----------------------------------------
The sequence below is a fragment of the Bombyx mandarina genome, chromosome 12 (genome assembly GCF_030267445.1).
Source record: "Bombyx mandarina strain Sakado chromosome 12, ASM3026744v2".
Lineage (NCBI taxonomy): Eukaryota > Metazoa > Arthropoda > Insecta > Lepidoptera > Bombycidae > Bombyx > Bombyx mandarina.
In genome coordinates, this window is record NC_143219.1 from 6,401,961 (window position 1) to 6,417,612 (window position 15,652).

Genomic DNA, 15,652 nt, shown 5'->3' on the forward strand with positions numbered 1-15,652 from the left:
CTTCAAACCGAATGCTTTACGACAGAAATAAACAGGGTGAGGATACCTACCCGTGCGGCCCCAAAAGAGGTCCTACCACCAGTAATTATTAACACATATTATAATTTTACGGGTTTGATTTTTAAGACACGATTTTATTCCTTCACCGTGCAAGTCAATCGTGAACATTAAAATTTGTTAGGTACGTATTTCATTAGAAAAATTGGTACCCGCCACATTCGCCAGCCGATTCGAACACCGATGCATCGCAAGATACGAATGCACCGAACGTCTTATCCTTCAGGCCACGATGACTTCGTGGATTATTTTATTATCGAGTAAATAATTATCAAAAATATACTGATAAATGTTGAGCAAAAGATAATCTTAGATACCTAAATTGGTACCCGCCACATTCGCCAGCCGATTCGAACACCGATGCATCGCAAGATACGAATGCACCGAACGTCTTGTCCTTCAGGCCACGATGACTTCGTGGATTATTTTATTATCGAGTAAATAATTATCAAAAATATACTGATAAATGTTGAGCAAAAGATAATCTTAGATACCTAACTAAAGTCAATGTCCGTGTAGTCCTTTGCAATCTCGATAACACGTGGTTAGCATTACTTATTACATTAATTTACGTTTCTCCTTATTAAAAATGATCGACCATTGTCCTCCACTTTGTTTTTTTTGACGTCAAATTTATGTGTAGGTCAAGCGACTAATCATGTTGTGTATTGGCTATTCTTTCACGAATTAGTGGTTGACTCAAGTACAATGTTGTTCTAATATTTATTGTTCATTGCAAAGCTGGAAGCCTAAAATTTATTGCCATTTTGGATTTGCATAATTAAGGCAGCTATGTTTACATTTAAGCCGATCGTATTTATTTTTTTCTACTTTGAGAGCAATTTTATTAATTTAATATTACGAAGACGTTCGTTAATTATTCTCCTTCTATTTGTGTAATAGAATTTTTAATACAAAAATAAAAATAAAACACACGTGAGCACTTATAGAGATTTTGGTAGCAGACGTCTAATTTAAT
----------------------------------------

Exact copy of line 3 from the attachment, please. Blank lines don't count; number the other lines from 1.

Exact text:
Lineage (NCBI taxonomy): Eukaryota > Metazoa > Arthropoda > Insecta > Lepidoptera > Bombycidae > Bombyx > Bombyx mandarina.